The last time Matt Nathanson played in Northampton, Mass., was at a small nightclub called the Iron Horse, a standing room only venue with a capacity of around 300. Last Saturday night, he moved up the street to Calvin Theater to play his biggest headlining show to date, filling nearly all 1,300 seats inside.
Nathanson has been playing solo dates across the country as well as supporting Kelly Clarkson on her “Stronger” tour since early 2012. His most recent album, Modern Love, dropped last June and peaked at No. 17 on the Billboard 200. His “All Night Noise” tour has been on and off since then, including headline performances at the Boston House of Blues and Six Flags New England.
The Massachusetts native, known distinctly for the comedic and musical elements of his shows, opened with “Mercy,” the energy-injected sing-along song off Modern Love. The set list had a great blend for new and old fans with a short acoustic set towards the middle of the show, including older songs like “Church Clothes,” played brilliantly on the 12-string guitar, which is a permanent fixture during Nathanson’s live shows.
Between songs, Nathanson talked about such gripping topics as the Muppets and the possible dirty nature hidden in the lyrics of Disney movies. The night can be summed up in one quote that Nathanson said during the show: “Let’s use Scrabble as the analogy, shall we, some people get together and play Scrabble, it’s a magical time, its why we’re all here… how many people stayed in the relationship because they were good Scrabble partners?” It was a comic commentary on how his songs relate to the romantic aspects of a relationship.
Fan favorites, such as “Little Victories” and “Fall to Pieces,” were performed with the full band, which surprisingly consisted of all members hailing from Massachusetts. At one point, the accordion even made an appearance during “Fall to Pieces.”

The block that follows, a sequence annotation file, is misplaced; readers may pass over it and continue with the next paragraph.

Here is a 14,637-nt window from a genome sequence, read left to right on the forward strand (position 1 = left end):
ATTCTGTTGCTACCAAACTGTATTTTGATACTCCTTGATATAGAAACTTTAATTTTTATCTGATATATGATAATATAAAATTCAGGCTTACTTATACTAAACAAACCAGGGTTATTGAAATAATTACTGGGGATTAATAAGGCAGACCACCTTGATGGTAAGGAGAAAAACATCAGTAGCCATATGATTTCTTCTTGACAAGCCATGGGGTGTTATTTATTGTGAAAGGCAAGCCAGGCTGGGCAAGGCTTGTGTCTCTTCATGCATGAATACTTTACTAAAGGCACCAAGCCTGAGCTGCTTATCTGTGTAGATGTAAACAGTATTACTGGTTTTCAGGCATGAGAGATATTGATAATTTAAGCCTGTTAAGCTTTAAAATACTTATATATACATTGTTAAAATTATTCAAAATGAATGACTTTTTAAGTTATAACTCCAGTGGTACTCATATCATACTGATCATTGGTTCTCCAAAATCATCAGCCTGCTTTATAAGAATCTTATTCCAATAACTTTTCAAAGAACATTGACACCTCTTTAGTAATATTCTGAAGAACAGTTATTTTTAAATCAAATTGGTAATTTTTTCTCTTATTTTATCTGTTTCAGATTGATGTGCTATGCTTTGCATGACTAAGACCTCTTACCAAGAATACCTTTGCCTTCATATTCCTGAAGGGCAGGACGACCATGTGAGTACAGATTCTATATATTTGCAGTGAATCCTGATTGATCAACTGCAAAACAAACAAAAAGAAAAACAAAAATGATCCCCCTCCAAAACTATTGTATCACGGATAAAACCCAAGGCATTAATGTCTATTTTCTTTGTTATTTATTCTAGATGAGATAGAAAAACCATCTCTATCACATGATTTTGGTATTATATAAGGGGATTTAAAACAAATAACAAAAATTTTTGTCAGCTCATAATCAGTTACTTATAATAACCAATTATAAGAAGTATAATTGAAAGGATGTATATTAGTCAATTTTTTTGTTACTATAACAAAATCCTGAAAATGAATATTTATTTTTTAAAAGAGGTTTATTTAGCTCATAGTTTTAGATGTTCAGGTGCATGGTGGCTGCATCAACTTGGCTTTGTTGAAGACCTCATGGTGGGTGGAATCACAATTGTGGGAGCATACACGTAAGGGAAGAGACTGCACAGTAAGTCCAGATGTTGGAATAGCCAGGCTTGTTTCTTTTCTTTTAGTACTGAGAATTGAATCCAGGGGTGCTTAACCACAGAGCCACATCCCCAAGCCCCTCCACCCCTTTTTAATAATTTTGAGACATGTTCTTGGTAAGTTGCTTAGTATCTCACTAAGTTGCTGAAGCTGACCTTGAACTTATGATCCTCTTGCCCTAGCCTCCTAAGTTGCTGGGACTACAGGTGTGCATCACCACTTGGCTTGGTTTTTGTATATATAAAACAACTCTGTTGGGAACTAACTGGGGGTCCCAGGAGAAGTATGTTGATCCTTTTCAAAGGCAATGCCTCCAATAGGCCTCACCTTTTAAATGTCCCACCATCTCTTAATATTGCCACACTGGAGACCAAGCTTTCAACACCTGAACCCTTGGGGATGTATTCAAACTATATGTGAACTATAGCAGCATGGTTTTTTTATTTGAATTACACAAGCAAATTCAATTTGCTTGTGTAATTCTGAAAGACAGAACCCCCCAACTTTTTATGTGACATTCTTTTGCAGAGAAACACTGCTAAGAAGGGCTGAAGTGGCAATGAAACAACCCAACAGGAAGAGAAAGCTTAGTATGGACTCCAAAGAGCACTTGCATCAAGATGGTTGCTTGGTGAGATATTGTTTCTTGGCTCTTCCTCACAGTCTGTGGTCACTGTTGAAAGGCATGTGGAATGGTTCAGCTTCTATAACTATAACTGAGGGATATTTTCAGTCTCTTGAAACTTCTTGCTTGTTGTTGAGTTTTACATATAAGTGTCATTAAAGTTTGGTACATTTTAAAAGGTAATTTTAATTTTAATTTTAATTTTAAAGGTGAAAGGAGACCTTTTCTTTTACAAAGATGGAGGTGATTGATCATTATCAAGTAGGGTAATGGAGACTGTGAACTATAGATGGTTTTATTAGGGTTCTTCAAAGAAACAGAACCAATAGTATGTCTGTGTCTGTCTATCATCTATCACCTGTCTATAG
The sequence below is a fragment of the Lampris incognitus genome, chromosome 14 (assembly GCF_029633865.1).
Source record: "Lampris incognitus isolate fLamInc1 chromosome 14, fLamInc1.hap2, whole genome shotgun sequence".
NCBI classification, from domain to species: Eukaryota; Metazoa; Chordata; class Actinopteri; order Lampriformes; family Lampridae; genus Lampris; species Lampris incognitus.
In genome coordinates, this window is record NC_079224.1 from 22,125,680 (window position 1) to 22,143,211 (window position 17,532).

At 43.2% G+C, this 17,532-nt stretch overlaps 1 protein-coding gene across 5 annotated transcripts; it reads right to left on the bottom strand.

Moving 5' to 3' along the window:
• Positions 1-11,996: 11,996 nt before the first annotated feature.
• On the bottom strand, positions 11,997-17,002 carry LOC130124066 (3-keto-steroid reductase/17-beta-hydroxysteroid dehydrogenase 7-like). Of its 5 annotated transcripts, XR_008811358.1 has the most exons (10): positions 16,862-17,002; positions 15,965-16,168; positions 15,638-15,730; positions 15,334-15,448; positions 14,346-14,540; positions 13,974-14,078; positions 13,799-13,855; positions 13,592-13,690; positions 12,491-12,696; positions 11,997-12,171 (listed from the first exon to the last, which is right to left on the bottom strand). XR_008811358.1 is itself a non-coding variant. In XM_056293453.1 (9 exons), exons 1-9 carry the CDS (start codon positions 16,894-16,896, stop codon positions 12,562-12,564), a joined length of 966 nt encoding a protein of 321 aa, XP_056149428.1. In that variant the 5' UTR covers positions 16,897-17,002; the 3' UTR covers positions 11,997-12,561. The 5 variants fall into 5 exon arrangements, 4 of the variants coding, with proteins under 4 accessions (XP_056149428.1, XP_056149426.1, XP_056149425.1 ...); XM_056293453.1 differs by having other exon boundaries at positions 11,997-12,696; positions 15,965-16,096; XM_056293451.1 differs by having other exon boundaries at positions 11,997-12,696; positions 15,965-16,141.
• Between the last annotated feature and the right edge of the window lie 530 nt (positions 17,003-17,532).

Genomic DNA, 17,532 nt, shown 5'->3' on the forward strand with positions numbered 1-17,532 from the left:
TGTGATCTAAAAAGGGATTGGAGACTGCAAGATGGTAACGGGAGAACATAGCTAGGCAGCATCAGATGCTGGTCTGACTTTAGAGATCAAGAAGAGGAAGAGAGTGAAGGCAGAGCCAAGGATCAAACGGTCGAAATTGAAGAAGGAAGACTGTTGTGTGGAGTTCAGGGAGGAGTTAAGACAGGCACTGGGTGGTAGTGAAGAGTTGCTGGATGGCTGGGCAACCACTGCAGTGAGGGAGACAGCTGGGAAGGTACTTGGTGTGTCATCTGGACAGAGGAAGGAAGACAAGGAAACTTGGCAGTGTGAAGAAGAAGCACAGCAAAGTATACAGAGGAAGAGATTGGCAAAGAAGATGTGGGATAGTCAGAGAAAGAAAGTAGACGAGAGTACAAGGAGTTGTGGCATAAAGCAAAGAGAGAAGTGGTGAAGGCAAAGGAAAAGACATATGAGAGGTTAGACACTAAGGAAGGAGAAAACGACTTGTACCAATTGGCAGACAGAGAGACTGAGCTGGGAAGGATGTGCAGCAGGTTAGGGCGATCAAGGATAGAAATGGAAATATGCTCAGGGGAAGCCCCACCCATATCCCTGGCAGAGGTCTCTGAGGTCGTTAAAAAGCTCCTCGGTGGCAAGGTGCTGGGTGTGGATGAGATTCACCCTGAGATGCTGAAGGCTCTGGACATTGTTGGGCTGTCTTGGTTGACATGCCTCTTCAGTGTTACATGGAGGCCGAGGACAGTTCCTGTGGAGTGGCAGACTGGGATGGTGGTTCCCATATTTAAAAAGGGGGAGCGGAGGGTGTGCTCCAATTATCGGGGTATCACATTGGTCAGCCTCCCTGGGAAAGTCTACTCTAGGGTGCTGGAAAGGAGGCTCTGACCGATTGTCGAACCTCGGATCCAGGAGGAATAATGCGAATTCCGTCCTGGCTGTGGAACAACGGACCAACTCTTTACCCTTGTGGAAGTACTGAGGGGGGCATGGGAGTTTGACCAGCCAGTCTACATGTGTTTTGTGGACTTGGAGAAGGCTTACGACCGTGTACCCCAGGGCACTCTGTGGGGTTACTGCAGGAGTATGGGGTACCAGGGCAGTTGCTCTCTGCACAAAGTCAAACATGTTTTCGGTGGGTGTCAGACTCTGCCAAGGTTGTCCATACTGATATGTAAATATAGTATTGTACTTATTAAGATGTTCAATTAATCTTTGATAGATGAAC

Nathanson’s recent success can be attributed to the radio play of the platinum-hit “Come on Get Higher,” which came off his 2007 record, Some Mad Hope. When it was delivered during the encore, it would have been nearly impossible to find someone who wasn’t singing along. Many people don’t know that Matt Nathanson has been around for a lot longer than a few years. His first record came out in 1993 and now, nearly 20 years into his career, he’s had his big break. It’s great to see an artist slowly build a career one show and city at a time. Although Nathanson will probably never headline huge arenas, seeing him succeed as a mid-level artist in a time when records don’t sell is something special.
Every fan in Northampton last Saturday night, whether it was their first Matt Nathanson show or their 40th, should be honored to see one of America’s best songwriters and performers in his prime. Keep your eyes open for Matt Nathanson dates in the future because it’s one show you’ll definitely leave from happy.